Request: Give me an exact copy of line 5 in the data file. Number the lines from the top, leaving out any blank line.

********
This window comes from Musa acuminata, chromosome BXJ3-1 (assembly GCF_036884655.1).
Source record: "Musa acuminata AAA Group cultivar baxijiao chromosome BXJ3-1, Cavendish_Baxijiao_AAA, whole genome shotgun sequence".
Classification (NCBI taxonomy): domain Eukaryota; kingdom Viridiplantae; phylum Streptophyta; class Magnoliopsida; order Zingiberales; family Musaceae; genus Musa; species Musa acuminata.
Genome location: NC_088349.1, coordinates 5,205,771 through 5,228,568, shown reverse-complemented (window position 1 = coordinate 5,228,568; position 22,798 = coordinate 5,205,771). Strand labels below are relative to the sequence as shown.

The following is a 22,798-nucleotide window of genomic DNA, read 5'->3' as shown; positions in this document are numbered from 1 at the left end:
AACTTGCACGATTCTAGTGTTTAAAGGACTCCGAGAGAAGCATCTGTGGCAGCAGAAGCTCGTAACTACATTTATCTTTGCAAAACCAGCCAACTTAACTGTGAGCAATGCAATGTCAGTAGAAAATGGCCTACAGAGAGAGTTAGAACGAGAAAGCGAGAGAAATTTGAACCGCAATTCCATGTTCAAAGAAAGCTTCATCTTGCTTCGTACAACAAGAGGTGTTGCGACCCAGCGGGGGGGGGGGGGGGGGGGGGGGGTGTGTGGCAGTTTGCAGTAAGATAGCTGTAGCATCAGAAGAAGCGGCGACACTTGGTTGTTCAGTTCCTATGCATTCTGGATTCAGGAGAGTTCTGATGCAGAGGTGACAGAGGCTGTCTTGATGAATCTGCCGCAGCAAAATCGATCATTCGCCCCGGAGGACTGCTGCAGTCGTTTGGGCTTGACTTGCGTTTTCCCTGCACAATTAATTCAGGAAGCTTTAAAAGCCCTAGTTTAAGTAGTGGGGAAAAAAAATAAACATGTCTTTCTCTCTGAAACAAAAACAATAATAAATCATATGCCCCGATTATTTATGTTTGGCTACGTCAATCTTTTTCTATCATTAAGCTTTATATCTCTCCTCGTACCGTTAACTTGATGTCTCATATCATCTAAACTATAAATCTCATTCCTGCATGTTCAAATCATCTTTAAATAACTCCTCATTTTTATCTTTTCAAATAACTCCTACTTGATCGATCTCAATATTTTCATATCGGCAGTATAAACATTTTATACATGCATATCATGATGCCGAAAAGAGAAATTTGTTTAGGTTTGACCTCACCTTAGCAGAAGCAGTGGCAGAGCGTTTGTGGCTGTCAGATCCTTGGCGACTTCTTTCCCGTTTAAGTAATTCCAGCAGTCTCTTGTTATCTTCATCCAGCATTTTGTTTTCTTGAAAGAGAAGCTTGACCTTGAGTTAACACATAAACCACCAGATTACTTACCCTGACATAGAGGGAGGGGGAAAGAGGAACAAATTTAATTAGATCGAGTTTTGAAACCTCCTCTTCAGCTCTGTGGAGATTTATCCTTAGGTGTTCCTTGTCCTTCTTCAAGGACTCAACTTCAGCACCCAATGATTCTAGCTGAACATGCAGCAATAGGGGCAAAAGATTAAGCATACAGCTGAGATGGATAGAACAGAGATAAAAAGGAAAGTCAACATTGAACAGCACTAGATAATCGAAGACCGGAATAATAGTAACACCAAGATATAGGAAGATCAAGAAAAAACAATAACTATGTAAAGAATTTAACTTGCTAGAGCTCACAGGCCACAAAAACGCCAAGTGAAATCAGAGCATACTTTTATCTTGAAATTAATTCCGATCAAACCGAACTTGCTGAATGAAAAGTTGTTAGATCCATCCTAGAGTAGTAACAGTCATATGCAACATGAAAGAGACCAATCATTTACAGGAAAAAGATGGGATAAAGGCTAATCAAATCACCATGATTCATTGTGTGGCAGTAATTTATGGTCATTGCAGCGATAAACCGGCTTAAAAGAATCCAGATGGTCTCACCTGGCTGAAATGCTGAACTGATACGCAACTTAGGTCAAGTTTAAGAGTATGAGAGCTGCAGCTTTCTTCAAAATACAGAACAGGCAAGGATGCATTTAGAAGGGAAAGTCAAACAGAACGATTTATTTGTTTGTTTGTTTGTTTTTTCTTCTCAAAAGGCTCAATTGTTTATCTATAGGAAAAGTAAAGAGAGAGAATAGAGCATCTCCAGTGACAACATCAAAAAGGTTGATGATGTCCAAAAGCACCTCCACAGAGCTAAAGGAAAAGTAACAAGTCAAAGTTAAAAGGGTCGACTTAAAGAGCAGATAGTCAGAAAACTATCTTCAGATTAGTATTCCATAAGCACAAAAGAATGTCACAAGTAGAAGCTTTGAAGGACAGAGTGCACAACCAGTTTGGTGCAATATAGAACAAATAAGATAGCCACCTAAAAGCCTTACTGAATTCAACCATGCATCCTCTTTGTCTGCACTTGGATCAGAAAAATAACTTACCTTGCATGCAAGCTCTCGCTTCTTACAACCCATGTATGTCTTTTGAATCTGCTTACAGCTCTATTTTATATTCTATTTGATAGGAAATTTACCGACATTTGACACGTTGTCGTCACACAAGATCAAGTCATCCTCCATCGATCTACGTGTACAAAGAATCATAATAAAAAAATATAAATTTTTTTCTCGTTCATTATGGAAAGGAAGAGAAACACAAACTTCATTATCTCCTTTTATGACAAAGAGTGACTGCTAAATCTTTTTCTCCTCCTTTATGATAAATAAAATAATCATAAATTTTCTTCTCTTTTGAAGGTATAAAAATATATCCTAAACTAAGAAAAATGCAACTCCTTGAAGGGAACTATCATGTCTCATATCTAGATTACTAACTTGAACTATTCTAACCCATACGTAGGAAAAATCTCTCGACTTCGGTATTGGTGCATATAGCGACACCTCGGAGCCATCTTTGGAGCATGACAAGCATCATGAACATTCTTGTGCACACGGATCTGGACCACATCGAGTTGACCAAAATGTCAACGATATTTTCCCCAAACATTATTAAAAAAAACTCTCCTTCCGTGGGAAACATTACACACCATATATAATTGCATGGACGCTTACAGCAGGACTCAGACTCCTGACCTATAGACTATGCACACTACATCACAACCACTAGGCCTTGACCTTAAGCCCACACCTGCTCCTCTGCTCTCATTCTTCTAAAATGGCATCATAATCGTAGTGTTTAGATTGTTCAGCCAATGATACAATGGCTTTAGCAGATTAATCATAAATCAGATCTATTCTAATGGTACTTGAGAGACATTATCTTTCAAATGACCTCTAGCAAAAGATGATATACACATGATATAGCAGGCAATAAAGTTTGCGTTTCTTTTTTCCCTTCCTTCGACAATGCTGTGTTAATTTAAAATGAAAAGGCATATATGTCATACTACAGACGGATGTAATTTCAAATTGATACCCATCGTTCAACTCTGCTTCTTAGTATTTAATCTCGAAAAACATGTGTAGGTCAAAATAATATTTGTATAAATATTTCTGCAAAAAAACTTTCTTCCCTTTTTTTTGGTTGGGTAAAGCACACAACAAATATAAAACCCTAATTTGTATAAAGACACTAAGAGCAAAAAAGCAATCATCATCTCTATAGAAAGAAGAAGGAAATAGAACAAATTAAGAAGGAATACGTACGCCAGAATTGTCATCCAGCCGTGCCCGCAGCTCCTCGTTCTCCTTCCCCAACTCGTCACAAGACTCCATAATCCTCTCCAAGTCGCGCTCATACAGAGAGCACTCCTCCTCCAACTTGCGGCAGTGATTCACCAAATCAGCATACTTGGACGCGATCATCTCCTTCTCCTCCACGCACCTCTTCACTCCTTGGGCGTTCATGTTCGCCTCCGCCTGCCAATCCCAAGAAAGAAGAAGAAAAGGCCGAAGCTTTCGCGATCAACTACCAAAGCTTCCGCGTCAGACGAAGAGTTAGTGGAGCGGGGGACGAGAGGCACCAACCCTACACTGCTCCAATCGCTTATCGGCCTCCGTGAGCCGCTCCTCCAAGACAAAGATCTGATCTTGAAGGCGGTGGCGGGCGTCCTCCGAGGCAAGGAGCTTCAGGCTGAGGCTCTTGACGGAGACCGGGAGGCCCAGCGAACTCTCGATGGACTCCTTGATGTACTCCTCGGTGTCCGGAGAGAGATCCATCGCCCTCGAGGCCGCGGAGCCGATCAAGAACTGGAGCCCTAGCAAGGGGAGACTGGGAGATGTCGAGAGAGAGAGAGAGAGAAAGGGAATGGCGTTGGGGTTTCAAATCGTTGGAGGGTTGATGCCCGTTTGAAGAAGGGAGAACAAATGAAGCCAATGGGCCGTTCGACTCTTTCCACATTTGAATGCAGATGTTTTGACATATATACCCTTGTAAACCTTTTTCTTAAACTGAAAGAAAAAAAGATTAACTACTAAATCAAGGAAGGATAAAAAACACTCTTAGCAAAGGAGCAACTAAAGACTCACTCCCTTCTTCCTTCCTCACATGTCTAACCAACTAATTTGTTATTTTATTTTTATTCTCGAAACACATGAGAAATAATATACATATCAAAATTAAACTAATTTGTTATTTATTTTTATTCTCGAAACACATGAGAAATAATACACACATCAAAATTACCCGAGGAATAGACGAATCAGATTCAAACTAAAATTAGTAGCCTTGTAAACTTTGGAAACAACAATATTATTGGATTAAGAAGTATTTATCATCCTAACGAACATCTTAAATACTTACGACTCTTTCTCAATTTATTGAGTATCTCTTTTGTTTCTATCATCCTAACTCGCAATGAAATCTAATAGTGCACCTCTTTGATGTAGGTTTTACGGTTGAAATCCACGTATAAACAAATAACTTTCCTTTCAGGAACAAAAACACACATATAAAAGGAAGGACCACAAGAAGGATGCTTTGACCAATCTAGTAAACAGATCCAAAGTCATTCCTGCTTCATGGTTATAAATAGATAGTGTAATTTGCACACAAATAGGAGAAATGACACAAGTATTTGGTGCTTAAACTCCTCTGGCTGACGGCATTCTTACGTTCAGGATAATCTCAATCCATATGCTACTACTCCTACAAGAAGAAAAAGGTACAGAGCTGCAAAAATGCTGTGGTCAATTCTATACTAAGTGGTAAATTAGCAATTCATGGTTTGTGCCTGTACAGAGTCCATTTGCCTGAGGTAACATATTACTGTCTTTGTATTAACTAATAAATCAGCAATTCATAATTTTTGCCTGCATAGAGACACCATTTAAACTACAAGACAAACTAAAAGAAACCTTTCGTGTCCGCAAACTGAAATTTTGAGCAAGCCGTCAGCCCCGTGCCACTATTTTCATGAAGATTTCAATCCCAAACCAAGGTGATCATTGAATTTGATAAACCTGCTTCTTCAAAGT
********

The following is a 22,798-nucleotide window of genomic DNA, read 5'->3' as shown; positions in this document are numbered from 1 at the left end: